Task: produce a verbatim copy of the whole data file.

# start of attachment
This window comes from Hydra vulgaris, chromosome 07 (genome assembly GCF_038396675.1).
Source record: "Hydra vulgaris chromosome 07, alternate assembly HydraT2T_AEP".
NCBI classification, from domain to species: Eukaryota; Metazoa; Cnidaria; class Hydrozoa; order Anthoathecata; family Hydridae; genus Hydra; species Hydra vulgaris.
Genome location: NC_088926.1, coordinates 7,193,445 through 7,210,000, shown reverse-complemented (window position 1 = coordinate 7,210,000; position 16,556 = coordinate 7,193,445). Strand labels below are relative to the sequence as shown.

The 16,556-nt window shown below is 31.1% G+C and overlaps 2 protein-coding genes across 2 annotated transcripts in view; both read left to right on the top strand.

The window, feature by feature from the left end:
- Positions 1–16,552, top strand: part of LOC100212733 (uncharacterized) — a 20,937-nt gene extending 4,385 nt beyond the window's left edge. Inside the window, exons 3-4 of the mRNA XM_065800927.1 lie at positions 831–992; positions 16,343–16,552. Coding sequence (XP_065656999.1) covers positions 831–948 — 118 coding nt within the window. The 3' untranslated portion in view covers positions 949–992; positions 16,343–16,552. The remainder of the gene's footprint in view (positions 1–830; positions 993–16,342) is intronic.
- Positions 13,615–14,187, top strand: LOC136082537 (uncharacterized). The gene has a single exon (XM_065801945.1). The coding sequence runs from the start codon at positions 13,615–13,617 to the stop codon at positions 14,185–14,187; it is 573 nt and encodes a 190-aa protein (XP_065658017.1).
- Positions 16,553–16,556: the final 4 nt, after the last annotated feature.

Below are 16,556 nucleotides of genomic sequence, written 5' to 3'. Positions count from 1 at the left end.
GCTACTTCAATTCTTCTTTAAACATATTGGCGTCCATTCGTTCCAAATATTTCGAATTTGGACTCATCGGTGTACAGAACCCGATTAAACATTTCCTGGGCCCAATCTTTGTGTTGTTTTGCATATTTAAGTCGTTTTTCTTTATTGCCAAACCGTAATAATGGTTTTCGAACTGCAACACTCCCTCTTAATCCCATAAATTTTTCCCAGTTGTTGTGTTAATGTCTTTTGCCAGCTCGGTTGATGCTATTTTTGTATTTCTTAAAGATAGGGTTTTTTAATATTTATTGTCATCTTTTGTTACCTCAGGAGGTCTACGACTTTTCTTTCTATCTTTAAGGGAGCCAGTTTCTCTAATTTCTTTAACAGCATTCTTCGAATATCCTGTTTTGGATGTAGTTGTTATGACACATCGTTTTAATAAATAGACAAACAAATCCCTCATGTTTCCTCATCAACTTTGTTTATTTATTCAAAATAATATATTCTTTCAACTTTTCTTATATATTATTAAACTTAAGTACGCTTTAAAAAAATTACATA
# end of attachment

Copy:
This window comes from Hydra vulgaris, chromosome 07 (genome assembly GCF_038396675.1).
Source record: "Hydra vulgaris chromosome 07, alternate assembly HydraT2T_AEP".
NCBI classification, from domain to species: Eukaryota; Metazoa; Cnidaria; class Hydrozoa; order Anthoathecata; family Hydridae; genus Hydra; species Hydra vulgaris.
Genome location: NC_088926.1, coordinates 7,193,445 through 7,210,000, shown reverse-complemented (window position 1 = coordinate 7,210,000; position 16,556 = coordinate 7,193,445). Strand labels below are relative to the sequence as shown.

The 16,556-nt window shown below is 31.1% G+C and overlaps 2 protein-coding genes across 2 annotated transcripts in view; both read left to right on the top strand.

The window, feature by feature from the left end:
- Positions 1–16,552, top strand: part of LOC100212733 (uncharacterized) — a 20,937-nt gene extending 4,385 nt beyond the window's left edge. Inside the window, exons 3-4 of the mRNA XM_065800927.1 lie at positions 831–992; positions 16,343–16,552. Coding sequence (XP_065656999.1) covers positions 831–948 — 118 coding nt within the window. The 3' untranslated portion in view covers positions 949–992; positions 16,343–16,552. The remainder of the gene's footprint in view (positions 1–830; positions 993–16,342) is intronic.
- Positions 13,615–14,187, top strand: LOC136082537 (uncharacterized). The gene has a single exon (XM_065801945.1). The coding sequence runs from the start codon at positions 13,615–13,617 to the stop codon at positions 14,185–14,187; it is 573 nt and encodes a 190-aa protein (XP_065658017.1).
- Positions 16,553–16,556: the final 4 nt, after the last annotated feature.

Below are 16,556 nucleotides of genomic sequence, written 5' to 3'. Positions count from 1 at the left end.
GCTACTTCAATTCTTCTTTAAACATATTGGCGTCCATTCGTTCCAAATATTTCGAATTTGGACTCATCGGTGTACAGAACCCGATTAAACATTTCCTGGGCCCAATCTTTGTGTTGTTTTGCATATTTAAGTCGTTTTTCTTTATTGCCAAACCGTAATAATGGTTTTCGAACTGCAACACTCCCTCTTAATCCCATAAATTTTTCCCAGTTGTTGTGTTAATGTCTTTTGCCAGCTCGGTTGATGCTATTTTTGTATTTCTTAAAGATAGGGTTTTTTAATATTTATTGTCATCTTTTGTTACCTCAGGAGGTCTACGACTTTTCTTTCTATCTTTAAGGGAGCCAGTTTCTCTAATTTCTTTAACAGCATTCTTCGAATATCCTGTTTTGGATGTAGTTGTTATGACACATCGTTTTAATAAATAGACAAACAAATCCCTCATGTTTCCTCATCAACTTTGTTTATTTATTCAAAATAATATATTCTTTCAACTTTTCTTATATATTATTAAACTTAAGTACGCTTTAAAAAAATTACATA